Reisch’s claim that the rule would be too costly loses steam in light of the FDA’s findings but it is even more bizarre considering he admitted that Domino’s already has this information and posts the calorie counts of its pizzas and toppings online. On April 17, MarketWatch reported that pizza companies are opposed to displaying calorie counts on menus even though “Americans are paying more attention to food ingredients” and polling showed up to 68 percent want chain restaurants to post calorie information. On her Food Politics blog, nutrition and public health professor Marion Nestle pointed out that the fierce pushback against posting calories on menus, regardless of the low cost and outsize health benefits, shows that these companies “would rather you did not have this information.” This attitude makes it that much more important for government to protect consumers access to this knowledge.
National Rifle Association board member Ted Nugent, who has a long history of violent and hateful rhetoric, boasted in a blog post about his April 19 dinner with President Donald Trump at the White House.
Nugent and his wife attended the dinner along with former Alaska Governor Sarah Palin and musician Kid Rock. According to pictures Palin posted on her social media account, Trump’s son-in-law and senior adviser Jared Kushner also met with the group in the Oval Office during their visit. Nugent was an early and vocal supporter of then-candidate Trump, campaigning for him in Michigan and backing his widely panned Muslim ban.
In an April 20 blog post, Nugent praised the meeting and wrote, “Donald J. Trump as President of the United States is proof positive that I’m not alone.” Nugent called himself a “genuine take-no-crap representative of our beloved deerhunting lifestyle, gunrights and overall American freedom” and claimed that he spoke to Trump about “anti-science and anti-hunting laws”:
I am both proud and honored to bring my deeranddeerhunting.com BloodBrothers a soulful, Spirit of the Wild greetings and update from the President of the United States at the White House in Washington DC, where my lovely Queen of the Forest wife Shemane and I dined with President Trump along with the great Governor Sarah Palin and her daughter and friends, and our Michigan hunting BloodBrothers Bob “Kid Rock” Richie and his deadly fiance Audrey Berry, and of course a contingent of US Secret Service warriors just for good measure.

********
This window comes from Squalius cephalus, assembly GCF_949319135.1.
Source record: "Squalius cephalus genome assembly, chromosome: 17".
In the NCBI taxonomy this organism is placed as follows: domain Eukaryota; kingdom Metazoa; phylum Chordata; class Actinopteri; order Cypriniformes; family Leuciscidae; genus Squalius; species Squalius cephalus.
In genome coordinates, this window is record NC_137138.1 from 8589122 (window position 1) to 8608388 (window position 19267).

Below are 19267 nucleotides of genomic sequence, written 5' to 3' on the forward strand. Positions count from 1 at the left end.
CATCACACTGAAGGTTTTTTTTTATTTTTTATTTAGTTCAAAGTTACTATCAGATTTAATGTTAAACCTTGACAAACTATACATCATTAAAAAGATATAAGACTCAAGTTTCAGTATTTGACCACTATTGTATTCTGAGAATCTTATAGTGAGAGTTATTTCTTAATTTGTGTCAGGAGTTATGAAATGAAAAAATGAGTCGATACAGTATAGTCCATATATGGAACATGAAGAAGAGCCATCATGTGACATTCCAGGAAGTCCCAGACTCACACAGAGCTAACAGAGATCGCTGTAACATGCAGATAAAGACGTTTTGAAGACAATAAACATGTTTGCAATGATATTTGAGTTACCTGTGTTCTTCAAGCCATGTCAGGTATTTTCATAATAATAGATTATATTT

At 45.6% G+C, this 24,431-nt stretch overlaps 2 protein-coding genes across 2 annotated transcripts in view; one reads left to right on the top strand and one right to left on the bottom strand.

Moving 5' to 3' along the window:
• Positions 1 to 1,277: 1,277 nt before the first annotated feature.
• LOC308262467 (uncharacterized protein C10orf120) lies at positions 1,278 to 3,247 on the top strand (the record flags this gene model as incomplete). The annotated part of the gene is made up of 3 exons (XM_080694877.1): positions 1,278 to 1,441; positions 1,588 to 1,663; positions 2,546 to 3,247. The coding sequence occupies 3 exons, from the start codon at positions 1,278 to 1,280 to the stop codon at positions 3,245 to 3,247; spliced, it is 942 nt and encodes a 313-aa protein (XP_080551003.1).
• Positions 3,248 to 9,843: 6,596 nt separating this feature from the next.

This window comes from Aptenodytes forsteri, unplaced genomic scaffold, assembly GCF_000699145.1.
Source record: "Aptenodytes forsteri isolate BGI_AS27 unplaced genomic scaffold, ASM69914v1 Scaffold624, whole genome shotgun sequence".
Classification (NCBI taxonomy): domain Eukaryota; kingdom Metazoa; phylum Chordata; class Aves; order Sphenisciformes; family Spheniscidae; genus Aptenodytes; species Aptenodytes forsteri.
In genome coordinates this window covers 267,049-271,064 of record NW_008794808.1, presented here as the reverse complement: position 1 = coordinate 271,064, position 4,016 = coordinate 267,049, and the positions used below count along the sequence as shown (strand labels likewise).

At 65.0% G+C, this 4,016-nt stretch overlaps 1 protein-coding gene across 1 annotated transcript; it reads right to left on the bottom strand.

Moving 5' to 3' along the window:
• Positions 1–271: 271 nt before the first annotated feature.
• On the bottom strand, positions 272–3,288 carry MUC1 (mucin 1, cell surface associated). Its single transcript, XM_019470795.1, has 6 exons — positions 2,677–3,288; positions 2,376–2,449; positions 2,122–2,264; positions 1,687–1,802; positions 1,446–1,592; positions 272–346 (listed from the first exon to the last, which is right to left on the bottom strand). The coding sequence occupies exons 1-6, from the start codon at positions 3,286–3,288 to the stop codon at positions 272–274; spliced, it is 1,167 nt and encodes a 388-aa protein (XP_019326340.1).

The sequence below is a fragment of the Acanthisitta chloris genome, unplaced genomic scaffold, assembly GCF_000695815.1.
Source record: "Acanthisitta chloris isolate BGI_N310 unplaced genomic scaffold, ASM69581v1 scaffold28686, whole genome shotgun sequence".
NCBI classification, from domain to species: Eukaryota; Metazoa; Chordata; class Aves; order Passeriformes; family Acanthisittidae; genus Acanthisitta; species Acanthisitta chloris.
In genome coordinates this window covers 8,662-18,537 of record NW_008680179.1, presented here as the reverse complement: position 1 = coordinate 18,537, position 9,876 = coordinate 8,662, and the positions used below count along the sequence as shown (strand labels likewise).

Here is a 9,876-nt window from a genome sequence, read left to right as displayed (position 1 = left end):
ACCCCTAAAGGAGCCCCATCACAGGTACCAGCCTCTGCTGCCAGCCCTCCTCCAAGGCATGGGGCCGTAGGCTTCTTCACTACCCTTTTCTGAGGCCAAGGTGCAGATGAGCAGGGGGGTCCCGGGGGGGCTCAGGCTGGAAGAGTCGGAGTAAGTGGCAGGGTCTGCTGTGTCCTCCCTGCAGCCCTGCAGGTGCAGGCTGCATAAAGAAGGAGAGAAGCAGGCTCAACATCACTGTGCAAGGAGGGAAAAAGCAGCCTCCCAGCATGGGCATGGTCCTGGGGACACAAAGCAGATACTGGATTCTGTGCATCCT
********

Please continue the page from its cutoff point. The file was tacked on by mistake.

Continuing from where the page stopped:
That is correct, you heard me right; deeranddeerhunting.com had a genuine take-no-crap representative of our beloved deerhunting lifestyle, gunrights and overall American freedom at the White house dinnertable with the POTUS. The WhackMaster was there all aglow with truth, logic and commonsense oozing from every pore.
And what a lovely evening it was.
With sons who hunt, the President is very aware of the misguided, anti-science and anti-hunting laws and regulations perpetrated by power abusing bureaucrats infesting our states and nation. I would say that the prognosis for hunter’s rights has never been better for the future of hunting, fishing and trapping in America, I assure you.
We didn’t actually confirm that I will be organizing annual deerhunts at Camp David, but he is acutely aware of “wise-use” management versus “politically correct misuses” and vows to work diligently to make it right.
We discussed various quality of life issues and how entrenched status quo political correctness has wrecked everything it has touched and how his administration is focused and dedicated to get back to the US Constitutional basics of government of, by and for the people.
President Trump summed it up when he humbly and proudly stated that he works for “we the people” and he will not let us down.
When his administration’s battlecry is “America first” you know we are on the right track after a long and embarrassing disconnect by the political posers who forgot they worked for us instead of vice versa.
We discussed specifically the counterproductive follies of the Endangered Species Act and the Environmental Protection Agency, as well as the US Fish & Wildlife Service, BLM and other out of control bureaucracies.
All in all, Shemane and I were genuinely honored to break bread with the leader of the free world, and for the first time in many years I have a renewed level of positive excitement about the improved direction our country is now headed.
In 2014, he called then-President Barack Obama a “communist-nurtured subhuman mongrel.” In a January 2016 Facebook post, he called for Obama and then-presidential nominee Hillary Clinton to be “tried for treason & hung.” In February 2016, Nugent shared an anti-Semitic image on Facebook suggesting that Jews are behind a widespread conspiracy to enact gun control laws, and doubled down on hate speech that Jewish supporters of gun safety are actually “Nazis in disguise.” In a May 2016 Facebook post, Nugent shared a fake video depicting Clinton being graphically murdered by Vermont Sen. Bernie Sanders (I-VT) with a handgun during a 2016 presidential primary debate, adding, “I got your gun control right here bitch” as his own comment.
While Trump is slated to speak at the NRA-ILA Leadership Forum this month, Nugent has been a fixture of the NRA's annual meeting, delivering talks in 2008, 2010, 2011, 2012, 2013, 2014, 2015 and 2016. During his speech at the 2015 meeting, Nugent talked about shooting then-Sen. Harry Reid (D-NV), called the former president “Osama Obama,” and offered to pilot a boat ride to take Obama back to Kenya. At the 2012 meeting, Nugent set in motion a visit from the Secret Service after telling NRA members that he would be “dead or in jail” if Obama was re-elected president.